The musical lexicon of Rex Riddem and Mustafa Akbar is vast, and local business around DC have some of their tunes to show forth. As Nappy Riddem, the duo has made their mark in the homegrown DC music scene. With their own unique flavor, the Fort Knox Recordings prodigies have officiated a mass marriage of turntablism, soul, funk, and world music here in the District. That’s why Listen Local First (LLF) honors them.
Listen Local First is a musical initiative responsible for DC Local Music Day. The monthly event which began yesterday, November 9, will showcase Nappy Riddem’s funky sets along with the music of seven local artists at participating businesses. On Facebook, you’ll find more on how this new model inks a harmonious treaty between commerce and the arts.
Nappy Riddem’s latest outing is a grand palette of ’60s soul, hip hop from the 2000s, and everything in between. Otis Redding enters the set with “Try a Little Tenderness,” a sad yet sexy plea for the lady almost lost. Rex’s fiery percussion sets the narrative aflame with allusions to General Johnson and the Showmen. Insert “Cupid,” Sam Cooke’s lovesick declaration, and you have certainly entered the Riddem domain.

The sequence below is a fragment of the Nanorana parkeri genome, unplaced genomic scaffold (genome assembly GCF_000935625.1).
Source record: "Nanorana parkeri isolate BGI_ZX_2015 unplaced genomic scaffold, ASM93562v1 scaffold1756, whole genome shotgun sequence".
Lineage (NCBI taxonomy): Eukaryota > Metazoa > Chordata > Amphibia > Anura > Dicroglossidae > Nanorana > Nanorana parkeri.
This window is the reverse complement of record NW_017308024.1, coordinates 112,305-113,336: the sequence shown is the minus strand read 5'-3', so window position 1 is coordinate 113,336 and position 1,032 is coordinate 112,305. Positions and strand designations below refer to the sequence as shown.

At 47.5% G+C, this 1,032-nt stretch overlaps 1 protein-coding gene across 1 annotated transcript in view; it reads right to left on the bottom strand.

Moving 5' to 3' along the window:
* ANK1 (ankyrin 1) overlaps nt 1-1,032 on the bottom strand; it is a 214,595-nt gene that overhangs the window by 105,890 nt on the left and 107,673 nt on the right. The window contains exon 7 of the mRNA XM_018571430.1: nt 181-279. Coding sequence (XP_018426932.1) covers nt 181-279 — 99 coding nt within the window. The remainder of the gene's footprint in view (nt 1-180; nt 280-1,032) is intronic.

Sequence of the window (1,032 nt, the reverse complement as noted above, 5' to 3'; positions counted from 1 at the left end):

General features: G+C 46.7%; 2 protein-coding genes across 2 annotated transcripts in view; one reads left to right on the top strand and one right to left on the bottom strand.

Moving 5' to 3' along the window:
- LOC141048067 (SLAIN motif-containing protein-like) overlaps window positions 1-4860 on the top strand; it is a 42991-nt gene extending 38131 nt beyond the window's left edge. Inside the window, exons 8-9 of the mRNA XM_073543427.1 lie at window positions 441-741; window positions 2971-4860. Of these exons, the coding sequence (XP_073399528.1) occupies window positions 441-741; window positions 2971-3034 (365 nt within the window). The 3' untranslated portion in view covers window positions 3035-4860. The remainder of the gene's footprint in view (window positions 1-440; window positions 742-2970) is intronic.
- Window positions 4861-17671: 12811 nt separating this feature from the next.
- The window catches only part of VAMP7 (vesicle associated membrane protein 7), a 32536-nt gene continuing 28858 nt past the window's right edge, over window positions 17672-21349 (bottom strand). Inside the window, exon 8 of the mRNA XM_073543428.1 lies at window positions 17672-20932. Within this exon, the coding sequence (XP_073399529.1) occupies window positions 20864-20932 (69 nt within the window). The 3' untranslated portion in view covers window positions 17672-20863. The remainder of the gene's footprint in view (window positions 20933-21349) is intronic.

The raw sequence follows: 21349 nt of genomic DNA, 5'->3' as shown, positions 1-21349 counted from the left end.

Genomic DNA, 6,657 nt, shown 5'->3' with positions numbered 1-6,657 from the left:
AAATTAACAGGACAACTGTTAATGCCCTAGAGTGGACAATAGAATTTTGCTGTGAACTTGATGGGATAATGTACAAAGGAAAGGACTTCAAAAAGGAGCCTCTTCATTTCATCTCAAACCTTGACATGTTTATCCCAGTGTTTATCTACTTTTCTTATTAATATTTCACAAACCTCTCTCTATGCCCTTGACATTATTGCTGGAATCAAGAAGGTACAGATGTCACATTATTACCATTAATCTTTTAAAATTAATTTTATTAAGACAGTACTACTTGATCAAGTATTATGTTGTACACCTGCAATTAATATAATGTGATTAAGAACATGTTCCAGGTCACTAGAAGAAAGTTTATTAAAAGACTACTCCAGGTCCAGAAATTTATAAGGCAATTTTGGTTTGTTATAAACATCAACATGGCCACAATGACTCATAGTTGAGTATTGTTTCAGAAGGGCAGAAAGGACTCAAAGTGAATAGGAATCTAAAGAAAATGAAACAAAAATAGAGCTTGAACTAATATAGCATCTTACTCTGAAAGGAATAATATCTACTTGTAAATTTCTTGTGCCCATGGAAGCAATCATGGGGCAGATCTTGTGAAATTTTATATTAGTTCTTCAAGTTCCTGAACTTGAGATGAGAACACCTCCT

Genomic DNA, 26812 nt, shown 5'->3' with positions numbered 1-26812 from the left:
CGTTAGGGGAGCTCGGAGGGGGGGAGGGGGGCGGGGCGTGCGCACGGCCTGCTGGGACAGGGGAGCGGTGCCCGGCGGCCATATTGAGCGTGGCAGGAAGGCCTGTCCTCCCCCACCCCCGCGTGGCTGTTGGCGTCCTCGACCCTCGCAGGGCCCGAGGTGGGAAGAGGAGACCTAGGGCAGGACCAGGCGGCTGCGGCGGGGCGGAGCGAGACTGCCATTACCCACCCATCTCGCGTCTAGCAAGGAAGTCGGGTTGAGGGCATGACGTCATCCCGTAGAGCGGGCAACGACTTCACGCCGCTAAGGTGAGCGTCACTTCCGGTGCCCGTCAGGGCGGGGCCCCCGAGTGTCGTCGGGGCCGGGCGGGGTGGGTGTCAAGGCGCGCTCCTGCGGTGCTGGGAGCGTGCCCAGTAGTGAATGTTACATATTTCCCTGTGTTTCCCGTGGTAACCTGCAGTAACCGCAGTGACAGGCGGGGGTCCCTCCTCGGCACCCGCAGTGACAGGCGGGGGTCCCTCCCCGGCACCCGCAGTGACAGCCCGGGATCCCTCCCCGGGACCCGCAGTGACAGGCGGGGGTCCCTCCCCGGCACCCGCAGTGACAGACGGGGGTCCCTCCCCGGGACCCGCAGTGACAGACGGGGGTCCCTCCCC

In this 45 minute opus, you will realize Nappy Riddem’s musical style challenges the rules of form following function. The Fall Mixtape touts Zap Mama’s central African tribal incantations, Kanye West’s whimisical lyrics and Lance Herbstrong smoky wordplay. If LLF participants aren’t dancing, then be assured Santigold and Pretty Lights will do the due diligence. It’s always important to listen. Just don’t forget to dance.
Listen to “Rastar” from Nappy Riddem’s debut album One World Sovereignty
Today, November 10, Listen Local First and #DCRESIDENCE@DCWEEK invite you to attend an evening at The Parlour (above Big Board at 421 H Street, NE) for a panel discussion called “Local Music and Local Economies” happening from 7-8 PM. Then attend The Live Showcase from 8-11pm featuring Nappy Riddem and other musical talent.
Nappy Riddem’s music covers a lot of ground. But tell us what your favorite reggae cover or a non-reggae song is. The winner will receive a copy of both the self titled Nappy Riddem (with Qdup Foundation & All Good Funk Alliance Remixes) and Rastar (w/ Ursula 1000 & Quincy Jointz Remixes).
Sorry, I claim Peter Tosh’s cover of “Johnny B. Goode” as one of my personal favorites. Tell us about yours in the comments. Our winner will be chosen a week from today, 11/17.